“These girls ” make up Stanton’s folk-free existence — an anomaly in the lesbian community, she feels, where so many women seem to be up to their organic hemp sandals in acoustic guitars and empowerment.
“Why are lesbians so granola? ” she asks. “I don’t get all the Lilith Fair stuff. It perplexes me to no end. ”
But she also believes that the formally rigid boundaries demarcating “gay music ” — folk for women, house for men — are dissolving as the community becomes more self-aware. Locally, Stanton joins gay musicians Richard Morel and Bob Mould as artists eschewing these borders. Also, parties like Feint and Filler in Adams Morgan are pushing the limits of what people expect from queer events.
“I think there’s always been gays you can’t pigeonhole, ” she says. “The bigger phenomenon is that now they’re getting print. You always had Cole Porter, Billy Strayhorn, but the stereotypes are now getting buried. ”
And as this occurs, gay artists are increasingly free to utilize their talents for different causes. Stanton, who works for the Drug Policy Alliance, an organization that lobbies for drug law reform, has incorporated her job into her music, collaborating on an album called No More Drug War. Her contributed song, “America’s Apartheid, ” decries what she sees as a war being waged on culture, and samples sound bytes from a video put out by the Drug Policy Alliance.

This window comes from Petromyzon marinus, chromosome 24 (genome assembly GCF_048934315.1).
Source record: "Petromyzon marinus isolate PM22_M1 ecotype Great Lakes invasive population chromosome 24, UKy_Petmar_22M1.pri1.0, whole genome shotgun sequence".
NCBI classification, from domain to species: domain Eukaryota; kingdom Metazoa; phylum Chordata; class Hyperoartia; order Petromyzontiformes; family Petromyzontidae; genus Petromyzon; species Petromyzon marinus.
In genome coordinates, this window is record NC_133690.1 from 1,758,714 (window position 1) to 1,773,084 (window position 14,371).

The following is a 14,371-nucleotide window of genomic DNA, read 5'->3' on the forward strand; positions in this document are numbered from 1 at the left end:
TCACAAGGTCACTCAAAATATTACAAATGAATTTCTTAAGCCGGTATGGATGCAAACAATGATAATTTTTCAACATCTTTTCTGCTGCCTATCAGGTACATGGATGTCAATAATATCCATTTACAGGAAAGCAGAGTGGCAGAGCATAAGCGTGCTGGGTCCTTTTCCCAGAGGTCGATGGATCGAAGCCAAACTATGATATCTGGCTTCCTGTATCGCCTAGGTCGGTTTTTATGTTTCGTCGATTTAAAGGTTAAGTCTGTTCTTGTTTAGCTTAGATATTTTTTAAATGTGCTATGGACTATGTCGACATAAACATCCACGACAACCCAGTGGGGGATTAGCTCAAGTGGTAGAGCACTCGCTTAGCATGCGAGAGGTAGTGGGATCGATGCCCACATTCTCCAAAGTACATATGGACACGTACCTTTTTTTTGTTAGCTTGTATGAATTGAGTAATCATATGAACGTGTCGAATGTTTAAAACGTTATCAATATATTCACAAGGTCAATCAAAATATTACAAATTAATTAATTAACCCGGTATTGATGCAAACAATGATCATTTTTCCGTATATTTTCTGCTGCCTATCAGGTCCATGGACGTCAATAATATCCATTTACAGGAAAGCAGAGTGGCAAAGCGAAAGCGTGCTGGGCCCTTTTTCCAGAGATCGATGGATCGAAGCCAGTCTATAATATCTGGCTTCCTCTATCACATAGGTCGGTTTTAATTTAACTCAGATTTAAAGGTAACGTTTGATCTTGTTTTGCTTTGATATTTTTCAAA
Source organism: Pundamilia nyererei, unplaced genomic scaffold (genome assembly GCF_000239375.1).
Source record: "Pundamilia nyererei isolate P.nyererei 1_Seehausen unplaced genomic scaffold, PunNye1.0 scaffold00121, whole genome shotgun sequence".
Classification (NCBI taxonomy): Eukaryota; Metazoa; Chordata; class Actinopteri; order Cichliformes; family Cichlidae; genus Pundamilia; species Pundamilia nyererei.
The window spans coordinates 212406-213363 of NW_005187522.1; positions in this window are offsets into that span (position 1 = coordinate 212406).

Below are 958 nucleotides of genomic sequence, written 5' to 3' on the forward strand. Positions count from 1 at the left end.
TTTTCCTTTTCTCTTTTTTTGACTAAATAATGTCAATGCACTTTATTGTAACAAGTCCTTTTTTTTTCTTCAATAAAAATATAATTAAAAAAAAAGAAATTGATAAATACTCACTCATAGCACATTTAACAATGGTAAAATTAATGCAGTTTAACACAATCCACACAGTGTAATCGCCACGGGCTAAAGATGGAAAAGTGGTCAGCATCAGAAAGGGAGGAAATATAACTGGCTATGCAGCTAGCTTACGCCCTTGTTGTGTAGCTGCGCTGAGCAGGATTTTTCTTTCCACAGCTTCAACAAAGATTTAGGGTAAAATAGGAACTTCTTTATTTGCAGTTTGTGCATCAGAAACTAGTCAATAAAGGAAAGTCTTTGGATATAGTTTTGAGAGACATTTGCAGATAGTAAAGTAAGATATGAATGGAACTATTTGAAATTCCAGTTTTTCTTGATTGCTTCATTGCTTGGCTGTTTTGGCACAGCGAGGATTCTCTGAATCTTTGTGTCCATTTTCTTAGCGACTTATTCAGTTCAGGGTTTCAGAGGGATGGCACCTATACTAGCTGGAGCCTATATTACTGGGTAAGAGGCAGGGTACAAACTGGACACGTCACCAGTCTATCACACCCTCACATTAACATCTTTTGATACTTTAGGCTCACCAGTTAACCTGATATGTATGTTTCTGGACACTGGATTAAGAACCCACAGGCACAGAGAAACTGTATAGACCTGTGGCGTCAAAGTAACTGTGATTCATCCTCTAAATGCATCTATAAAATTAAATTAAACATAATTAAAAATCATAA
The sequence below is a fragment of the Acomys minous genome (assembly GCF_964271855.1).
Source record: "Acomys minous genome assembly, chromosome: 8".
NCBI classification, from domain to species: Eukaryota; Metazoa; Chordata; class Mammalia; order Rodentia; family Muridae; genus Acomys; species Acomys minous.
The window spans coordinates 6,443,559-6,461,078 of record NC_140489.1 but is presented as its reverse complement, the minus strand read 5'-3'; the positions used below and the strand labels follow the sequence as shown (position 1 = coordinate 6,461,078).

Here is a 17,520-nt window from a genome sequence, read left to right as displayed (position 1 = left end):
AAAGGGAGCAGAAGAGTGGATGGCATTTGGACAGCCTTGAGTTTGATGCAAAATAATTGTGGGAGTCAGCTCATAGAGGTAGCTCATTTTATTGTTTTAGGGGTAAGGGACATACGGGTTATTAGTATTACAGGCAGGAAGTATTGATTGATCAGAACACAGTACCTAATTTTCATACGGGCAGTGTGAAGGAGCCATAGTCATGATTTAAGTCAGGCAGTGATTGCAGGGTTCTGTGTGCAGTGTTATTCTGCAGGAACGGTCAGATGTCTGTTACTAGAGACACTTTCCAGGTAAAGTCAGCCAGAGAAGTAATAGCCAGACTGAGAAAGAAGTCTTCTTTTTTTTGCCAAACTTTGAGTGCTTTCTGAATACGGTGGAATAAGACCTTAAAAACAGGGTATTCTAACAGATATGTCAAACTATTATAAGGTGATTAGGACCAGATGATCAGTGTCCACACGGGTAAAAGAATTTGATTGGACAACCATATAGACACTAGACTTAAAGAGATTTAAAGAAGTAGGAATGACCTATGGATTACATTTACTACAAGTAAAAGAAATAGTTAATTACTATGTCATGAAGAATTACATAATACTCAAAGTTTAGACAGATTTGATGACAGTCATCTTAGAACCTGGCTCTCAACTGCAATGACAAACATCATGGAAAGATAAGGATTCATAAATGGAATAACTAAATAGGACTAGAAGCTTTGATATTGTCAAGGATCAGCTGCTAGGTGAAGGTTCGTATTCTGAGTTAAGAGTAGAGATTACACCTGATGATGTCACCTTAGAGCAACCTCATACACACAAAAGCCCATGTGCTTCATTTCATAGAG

“The drug war has always been a war on cultures in some respects. Jazz musicians, [hippies] and now the rave scene, ” she says. “It’s like, the drunk frat boys are fine, but the legislators will target these cultural groups. ”
Though raves and electronic music events have lost some of their dark mystique, Stanton thinks “the taboo factor is still pretty significant, ” citing the RAVE Act, a bill introduced in the Senate that specifically targeted rave promoters for prosecution.
“The scene’s been co-opted into pop culture, ” she says, “but I think a lot of parents still don’t understand what it’s about. ”
Stanton became frustrated enough with that sort of parental sheltering to move out of her former neighborhood, Takoma Park, where she saw only “parents who wanted to raise their kids in a hermetically sealed environment. ”
“There’s only so many speed-bump petitions you can sign in one lifetime, ” she says of her traffic-conscious former neighbors. “In Takoma Park, they all act like they’re into diversity, but when it gets right down to it, they’re the most Not-In-My-Backyard people you’ve ever met. ”
Too orthodox a natural habitat for an experimental musician named for her pet’s favorite toy, though Stanton admits that her groove-oriented nature sometimes renders her ostracized by experimental purists. She tries not to “think in terms of her audience ” when creating, and shies away from self-promotion. Hence, the pseudonym.
“I think the names I invent are better than the one my parents did. ”
Arthur Love Plastic’s CD release party takes place Saturday, February 22, at 8 p.m., at the Montgomery Community College Planetarium, located at Takoma Avenue and Fenton Street in Takoma Park, MD. Visit www.arthurlovesplastic.com for more info.